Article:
Wednesday, January 22, 2014

#1,255. You Only Live Twice (1967)

Directed By: Lewis Gilbert

Starring: Sean Connery, Akiko Wakabayashi, Mie Hama

Tag line: "Welcome to Japan, Mr. Bond"

Trivia: Director Lewis Gilbert originally turned down the directing job on this movie

You Only Live Twice was the first Bond movie I ever videotaped off of television, and as a result, I became quite a fan of it. In fact, there was a time, many years ago, when this was my favorite of the series. But like I said, that was many years ago. Being a bit more familiar with the Bond franchise these days, and having recently viewed Dr. No, From Russia with Love, Goldfinger, and Thunderball, I now see that You Only Live Twice was a step in the wrong direction.

The movie opens in outer space, where a mysterious craft swallows up a U.S. spaceship in mid-flight. The Americans blame the Russians, accusing them of trying to gain the upper hand in the space race, but the British are convinced another power is responsible (mostly because the intruding ship landed not in Russia, but the Sea of Japan). To prove this theory, British Intelligence sends their best agent, James Bond (Sean Connery), to Tokyo. After faking his own death, Bond goes deep undercover, and with the help of Tiger Tanaka (Tetsurô Tanba), head of the Japanese Secret Service, discovers the true culprit behind the attack is SPECTRE, which, under the leadership of Ernst Blofeld (Donald Pleasance), is trying to start a war between the U.S. and Russia. It’s up to Agent 007 to expose SPECTRE and, in the process, prevent another World War from breaking out.

You Only Live Twice has a number of problems, starting with Agent 007’s “partner” in this particular venture, Tiger Tanaka. While competently played by Tetsurô Tanba, Tiger was a poor replacement for Felix Leiter, who had assisted Bond in three of the previous four films (absent only in From Russia with Love). And the less said about Bond’s Japanese make-up, the better (meant as a disguise to protect him from SPECTRE, it instead made 007 look like a fool). Yet what really bothered me about the movie were the various missed opportunities in the action department. Late in the film, Bond is being trained at Tanaka’s ninja school. Despite the fact his instruction supposedly lasts a few weeks, we’re only shown one brief segment of this training, when Bond faces off against an undercover SPECTRE agent (who he defeats way too easily). Most disappointing of all, though, was the scene with “Little Nellie”, a gyrocopter and the one and only gadget Bond receives from “Q” (Desmond LLewelyn). Equipped with rocket launchers, forward machine guns, and a flamethrower in the rear, “Little Nellie” was a force to be reckoned with, and when 007 took her out to do some reconnaissance, I was sure an epic battle was about to take place. Bond does, indeed, enter into a firefight with a squadron of SPECTRE helicopters, but the entire conflict was so poorly executed (the exploding copters looked as if they were standing still) that I wasn’t the least bit excited by it.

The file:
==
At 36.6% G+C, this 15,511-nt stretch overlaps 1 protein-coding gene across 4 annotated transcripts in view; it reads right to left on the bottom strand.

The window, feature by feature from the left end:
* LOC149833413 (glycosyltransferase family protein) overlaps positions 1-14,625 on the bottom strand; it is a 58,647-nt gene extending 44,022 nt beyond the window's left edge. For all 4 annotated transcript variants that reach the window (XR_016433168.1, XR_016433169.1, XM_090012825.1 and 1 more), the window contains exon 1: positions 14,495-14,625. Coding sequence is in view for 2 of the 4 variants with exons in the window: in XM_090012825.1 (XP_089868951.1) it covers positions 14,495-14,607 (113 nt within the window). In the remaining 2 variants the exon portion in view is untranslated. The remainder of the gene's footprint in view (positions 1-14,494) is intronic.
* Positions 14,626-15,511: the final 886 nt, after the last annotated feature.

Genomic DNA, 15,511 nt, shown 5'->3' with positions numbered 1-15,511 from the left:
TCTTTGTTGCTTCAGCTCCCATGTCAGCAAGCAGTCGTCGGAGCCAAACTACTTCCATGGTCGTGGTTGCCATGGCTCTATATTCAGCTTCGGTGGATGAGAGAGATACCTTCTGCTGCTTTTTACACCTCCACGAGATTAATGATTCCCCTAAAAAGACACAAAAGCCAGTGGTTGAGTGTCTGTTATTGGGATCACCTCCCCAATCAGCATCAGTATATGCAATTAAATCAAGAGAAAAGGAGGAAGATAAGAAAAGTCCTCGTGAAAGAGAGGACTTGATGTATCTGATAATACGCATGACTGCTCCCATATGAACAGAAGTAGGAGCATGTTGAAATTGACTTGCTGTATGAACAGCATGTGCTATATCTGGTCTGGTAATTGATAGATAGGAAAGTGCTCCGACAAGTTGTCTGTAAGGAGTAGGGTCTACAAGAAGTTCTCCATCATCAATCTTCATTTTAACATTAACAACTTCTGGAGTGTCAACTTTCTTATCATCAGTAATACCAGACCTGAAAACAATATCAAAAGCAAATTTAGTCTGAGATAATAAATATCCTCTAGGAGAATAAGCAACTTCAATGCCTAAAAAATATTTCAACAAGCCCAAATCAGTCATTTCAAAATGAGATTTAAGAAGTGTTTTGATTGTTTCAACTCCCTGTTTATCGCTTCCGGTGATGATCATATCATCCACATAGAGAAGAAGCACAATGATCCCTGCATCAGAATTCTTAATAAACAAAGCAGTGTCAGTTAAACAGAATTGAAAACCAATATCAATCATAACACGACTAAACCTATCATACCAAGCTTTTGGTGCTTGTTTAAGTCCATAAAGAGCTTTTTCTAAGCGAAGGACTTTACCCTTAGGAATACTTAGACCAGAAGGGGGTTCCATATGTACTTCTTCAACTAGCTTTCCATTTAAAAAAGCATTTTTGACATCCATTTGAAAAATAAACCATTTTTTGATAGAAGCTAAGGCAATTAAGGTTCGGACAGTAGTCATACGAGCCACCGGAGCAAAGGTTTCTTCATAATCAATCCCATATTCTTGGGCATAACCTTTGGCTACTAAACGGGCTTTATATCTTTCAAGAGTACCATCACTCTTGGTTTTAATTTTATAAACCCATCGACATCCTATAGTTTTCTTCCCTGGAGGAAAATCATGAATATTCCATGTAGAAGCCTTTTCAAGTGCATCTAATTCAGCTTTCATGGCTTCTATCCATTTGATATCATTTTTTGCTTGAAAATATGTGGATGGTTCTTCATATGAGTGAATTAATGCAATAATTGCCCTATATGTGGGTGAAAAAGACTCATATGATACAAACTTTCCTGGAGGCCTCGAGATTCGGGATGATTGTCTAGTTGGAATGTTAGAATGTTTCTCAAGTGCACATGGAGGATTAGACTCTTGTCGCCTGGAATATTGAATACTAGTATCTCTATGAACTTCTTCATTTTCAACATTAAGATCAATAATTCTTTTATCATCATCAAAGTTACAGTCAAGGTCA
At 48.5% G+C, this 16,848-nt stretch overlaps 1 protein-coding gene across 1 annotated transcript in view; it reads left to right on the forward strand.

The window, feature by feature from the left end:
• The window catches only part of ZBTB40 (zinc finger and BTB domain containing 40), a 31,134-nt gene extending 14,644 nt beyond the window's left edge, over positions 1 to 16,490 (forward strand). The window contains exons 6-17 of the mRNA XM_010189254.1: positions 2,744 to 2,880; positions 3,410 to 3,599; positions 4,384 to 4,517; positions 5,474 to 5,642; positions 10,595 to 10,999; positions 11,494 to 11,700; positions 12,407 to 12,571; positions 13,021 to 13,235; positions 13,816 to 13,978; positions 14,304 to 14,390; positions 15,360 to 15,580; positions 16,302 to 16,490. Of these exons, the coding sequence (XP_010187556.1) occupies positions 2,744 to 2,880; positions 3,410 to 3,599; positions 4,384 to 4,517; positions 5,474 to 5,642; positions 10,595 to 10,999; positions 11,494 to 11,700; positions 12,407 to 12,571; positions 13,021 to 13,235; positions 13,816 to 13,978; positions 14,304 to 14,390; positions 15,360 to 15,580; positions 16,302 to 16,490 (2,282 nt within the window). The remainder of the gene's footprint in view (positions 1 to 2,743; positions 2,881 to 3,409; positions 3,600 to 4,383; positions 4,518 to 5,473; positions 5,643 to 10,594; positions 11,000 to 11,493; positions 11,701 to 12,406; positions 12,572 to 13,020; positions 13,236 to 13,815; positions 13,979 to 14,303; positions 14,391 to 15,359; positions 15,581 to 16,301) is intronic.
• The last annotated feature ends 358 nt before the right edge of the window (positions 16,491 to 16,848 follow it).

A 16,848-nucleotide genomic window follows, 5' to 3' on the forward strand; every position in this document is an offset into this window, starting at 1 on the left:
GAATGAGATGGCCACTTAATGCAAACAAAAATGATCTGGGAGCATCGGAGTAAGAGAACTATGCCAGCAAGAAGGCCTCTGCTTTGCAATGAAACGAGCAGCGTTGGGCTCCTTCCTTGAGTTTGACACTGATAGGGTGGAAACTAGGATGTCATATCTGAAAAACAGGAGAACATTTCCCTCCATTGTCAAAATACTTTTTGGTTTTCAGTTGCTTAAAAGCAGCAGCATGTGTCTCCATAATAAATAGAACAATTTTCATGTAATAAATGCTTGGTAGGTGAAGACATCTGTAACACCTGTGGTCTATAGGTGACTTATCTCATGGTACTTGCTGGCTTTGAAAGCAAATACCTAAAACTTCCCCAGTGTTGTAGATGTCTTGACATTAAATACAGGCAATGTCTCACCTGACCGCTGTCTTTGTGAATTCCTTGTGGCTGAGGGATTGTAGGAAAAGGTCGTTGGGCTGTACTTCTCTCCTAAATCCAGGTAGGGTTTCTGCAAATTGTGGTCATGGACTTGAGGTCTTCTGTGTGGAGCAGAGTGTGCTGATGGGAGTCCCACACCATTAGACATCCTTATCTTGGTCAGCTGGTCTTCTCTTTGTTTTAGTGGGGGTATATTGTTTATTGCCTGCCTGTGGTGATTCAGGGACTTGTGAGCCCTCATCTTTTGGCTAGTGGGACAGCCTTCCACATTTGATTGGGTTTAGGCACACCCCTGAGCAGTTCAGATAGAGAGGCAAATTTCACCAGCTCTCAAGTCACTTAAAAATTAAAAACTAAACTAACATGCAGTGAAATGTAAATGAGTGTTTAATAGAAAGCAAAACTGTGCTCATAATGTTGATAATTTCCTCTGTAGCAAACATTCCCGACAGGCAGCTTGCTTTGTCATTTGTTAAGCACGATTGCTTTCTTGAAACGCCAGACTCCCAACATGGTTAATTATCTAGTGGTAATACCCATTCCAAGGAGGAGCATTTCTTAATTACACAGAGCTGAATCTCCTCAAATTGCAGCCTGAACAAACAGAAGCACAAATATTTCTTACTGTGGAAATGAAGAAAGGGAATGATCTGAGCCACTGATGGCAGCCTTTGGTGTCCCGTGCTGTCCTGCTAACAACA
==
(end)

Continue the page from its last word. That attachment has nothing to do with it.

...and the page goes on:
You Only Live Twice does have its strengths. The pre-title sequence, featuring the initial incident in space and the “death” of James Bond, starts the movie off well, as does Nancy Sinatra’s title song, which is one of my favorites of the series (ranking just behind Shirley Bassey’s Goldfinger and just ahead of Adele’s Skyfall). Also, the two main Bond girls, Aki (Akiko Wakabayashi) and Kissy Suzuki (Mie Hama), are stunningly beautiful, as is the Japanese setting, which the movie utilizes to great effect. Unfortunately, the minuses far outweigh the plusses in this film, making You Only Live Twice the series’ first misfire.


Joe Blevins said...

It's been a while -- a LONG while -- since I've revisited YOLT, and now I think that I don't want to. I might discover, as you did, that the film isn't as cool as I remember it. Still, the song is a classic, and this movie has (as you mentioned) two of the prettiest Bond girls in the entire series. Akiko and Mie were both in "What's Up, Tiger Lily?" too.

Forgotten Films said...

I just rewatched this one the other night. I'm working my way through all of them with my kids. It does drag a little in the early parts. My son commented on the lack of action up to the helicopter scene. However, I pointed out to him that Bond beats up a guy with a couch! That's gotta be worth something.

You are right that there are some missed opportunities. For me, the biggie is there is the set up for some good martial arts action that never really materializes.